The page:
Consuming HTTP Services in Python Transcripts
Chapter: Consuming RESTful HTTP services
Lecture: Blog explorer: Updating a post
Login or purchase this course to watch this video and the rest of the course contents.
0:01 Our blog explorer lets us list post and add new ones, now it's time to make them editable,
0:08 so I've added just a little bit of I guess you could call this user interface code, like some interaction with the user to ask them
0:14 show me the posts that you would like basically I am going to list them out and put numbers by them, you tell me which number it is you want to edit
0:22 and then I give them the option to enter a new title and I use a little conditional here to say if they don't enter anything
0:29 we'll just use the existing title, we do that for content and for view count. So, that is going to get us something that looks like this,
0:36 if we go over here and say update it's going to say alright, these are all the posts,
0:39 which one would you like to update, let's update our success story. So it says okay, we could just hit this,
0:44 alright I could but the view count this thing has gone crazy, it looks like this,
0:48 and of course, nothing happens because that is the part we are going to write right now.
0:52 Okay, but that is what this user interaction bit here is, so we have the data, I'll say post data again that we want to update
0:59 and I am going to put this into a dictionary just like before, now we don't have published, we are not asking them when it was published,
1:07 that part can't be changed, so I am going to say post.published and we'll just use the one we got back from the server, here
1:14 well, we got all of them back from the server and we picked one based on the number they chose, enter a number of post,
1:21 notice, there is no error handling, we are just assuming this is going to be an int, and anything you build,
1:27 you know, obviously, error handling is important, so here is the updated data, and maybe they entered nothing and we're just sending the title back,
1:33 but maybe they updated the content and we are going to send a new version of content, or whatever. So, what do we need to do to update it?
1:41 First of all, we're going to need the url, that's going to be base url plus, what we had to forward is api/blog but in our service, over here,
1:50 if we are going to do an update, we have to do a put request to /api/blog/the id of the post so let's make that happen,
1:59 so it's going to be like so, and then we have post.id, like that, okay, now remember, these are named tuples that are coming back from our get post
2:09 so we can access them just like .id and .publish, we are going to have to use dictionary, okay so we have this,
2:16 we want to say the response is going to be request.put and again we have url and data now this time I don't think we have a json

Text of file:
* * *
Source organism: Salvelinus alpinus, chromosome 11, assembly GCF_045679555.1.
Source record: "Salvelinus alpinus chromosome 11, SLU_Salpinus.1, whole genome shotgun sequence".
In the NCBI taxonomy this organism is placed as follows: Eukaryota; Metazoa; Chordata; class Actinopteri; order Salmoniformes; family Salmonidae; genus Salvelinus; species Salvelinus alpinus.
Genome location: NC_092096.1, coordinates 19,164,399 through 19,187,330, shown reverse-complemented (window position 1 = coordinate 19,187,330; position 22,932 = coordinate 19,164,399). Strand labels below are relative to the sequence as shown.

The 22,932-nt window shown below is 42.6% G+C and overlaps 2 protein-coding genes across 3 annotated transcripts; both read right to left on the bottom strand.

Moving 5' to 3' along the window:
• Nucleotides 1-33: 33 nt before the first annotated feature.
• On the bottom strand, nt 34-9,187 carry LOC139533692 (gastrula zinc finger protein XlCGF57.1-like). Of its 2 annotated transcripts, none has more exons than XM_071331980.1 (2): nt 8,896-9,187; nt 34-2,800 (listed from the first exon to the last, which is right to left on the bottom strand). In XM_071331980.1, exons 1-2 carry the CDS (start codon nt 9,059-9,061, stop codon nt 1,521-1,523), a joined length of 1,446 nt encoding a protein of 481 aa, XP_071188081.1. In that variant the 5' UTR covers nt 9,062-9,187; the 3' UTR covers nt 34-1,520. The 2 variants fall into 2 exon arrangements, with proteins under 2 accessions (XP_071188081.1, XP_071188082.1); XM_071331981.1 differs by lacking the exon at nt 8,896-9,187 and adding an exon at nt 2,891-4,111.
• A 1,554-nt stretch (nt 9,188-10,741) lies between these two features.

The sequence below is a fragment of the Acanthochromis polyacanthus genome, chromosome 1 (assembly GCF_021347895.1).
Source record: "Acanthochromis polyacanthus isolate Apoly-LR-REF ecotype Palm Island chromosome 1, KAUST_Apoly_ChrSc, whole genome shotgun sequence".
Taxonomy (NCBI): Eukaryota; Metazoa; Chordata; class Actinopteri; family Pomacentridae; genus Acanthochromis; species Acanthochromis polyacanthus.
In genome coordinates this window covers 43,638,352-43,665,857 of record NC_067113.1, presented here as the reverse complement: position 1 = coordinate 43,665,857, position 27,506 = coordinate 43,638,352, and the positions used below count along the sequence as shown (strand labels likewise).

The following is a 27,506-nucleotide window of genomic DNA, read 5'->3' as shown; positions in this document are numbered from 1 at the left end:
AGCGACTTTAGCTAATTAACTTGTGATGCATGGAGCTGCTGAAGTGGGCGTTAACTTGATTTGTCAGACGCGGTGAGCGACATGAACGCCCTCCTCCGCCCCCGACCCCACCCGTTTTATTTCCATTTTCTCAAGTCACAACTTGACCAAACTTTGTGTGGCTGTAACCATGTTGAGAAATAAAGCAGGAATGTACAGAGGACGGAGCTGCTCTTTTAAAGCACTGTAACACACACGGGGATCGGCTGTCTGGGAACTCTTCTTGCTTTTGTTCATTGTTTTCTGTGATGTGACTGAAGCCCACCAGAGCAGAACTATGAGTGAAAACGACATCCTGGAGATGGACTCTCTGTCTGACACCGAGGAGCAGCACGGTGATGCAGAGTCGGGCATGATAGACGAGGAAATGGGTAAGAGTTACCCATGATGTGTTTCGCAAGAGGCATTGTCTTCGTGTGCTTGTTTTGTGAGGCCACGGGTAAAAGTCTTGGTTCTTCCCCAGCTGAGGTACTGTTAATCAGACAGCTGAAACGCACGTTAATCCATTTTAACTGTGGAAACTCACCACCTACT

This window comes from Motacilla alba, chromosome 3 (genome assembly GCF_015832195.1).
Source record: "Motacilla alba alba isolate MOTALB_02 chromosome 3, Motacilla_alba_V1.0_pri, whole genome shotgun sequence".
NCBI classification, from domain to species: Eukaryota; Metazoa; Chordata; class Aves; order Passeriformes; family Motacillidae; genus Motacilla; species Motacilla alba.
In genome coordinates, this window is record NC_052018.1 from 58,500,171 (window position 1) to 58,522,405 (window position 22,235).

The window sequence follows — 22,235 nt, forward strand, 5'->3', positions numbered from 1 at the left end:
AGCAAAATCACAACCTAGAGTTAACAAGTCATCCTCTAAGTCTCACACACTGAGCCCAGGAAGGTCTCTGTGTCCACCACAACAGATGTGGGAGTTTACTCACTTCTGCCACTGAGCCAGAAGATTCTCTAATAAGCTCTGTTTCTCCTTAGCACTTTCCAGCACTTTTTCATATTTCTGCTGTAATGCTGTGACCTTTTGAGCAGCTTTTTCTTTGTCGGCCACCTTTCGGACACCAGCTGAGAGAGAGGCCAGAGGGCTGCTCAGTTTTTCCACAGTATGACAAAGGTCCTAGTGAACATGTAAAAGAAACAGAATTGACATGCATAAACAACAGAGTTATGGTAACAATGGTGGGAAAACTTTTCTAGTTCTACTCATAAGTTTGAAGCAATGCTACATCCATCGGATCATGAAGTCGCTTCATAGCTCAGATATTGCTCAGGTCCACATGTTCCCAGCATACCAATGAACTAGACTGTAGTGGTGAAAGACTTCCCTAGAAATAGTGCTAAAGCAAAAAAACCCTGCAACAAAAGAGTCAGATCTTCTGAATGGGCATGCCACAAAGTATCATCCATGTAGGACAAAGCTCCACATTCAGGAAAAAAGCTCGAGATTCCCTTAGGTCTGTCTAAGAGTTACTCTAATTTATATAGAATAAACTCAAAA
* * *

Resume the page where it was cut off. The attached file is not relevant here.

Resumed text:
2:23 so we're going to have to be a little more careful, so we have url data=json.dump s so that is going to do the stringification of the post data,
2:35 and if we had any headers, we could set the headers as well here. Okay, we want to do this put, and then we'll say if we got to test for success,
2:42 status code what does success mean, for an update command. Well, it might be 200 if they are not very careful with their codes,
2:50 but it turns out that the most precise response from the server should be 204. So 204 means the server has successfully fulfilled the request
3:01 and that there is no additional data for you to get, if we've given it the new data,
3:05 we already know the id, we already have the server representation of the post,
3:08 if we really want it back we can ask for it, so if it's not equal to this, we are going to print as always maybe there is text,
3:15 if there was an error, who knows, but if there is not, we are just going to say print, so this is status does equal 204,
3:23 successfully updated and I'll just print out the title. Okay, I think that's going to do it, we probably want to consider the headers,
3:33 but let's go and just run with this, okay, so let's do a list and we still have our data,
3:38 remember, this is a stateful server, so it has our success story and it has, this is our attempt to create a first post, okay, now, the first attempt,
3:48 people love getting started stories so maybe it's been viewed a lot and maybe we want to change the title or the body just a little bit
3:54 so let's say we want to update a post, alright, which number do we want to edit? We want to edit this one which is 4, okay, this is our first attempt,
4:02 let's take the default title, say "I knew all along that this demo would work the first time"
4:11 of course I did, and like I said, that's been viewed 1001 times, I don't know if this demo worked, but the one that created that post,
4:19 that one I can be sure it did actually work the first time, I think this is going to work,
4:23 let's see, we've got a request.put data as stringified json and url to the particular post, I think it's going to work, let's give it a shot.
4:33 Successfully updated, our first post. How cool is that; now, if I do a list, we'll know this worked if it went from what it was before,
4:41 scroll, scroll, from 10 to a 1001, let's do a list and find out. Boom, 1001, alright, let's do that one more time, we'll pick number 4 again,
4:53 this first attempt was a winner, and we'll just take these defaults here
5:00 and update it again, let's do another list, see this first attempt was a winner, it took those values and of course,
5:07 we are doing a put back to the url specified by that id.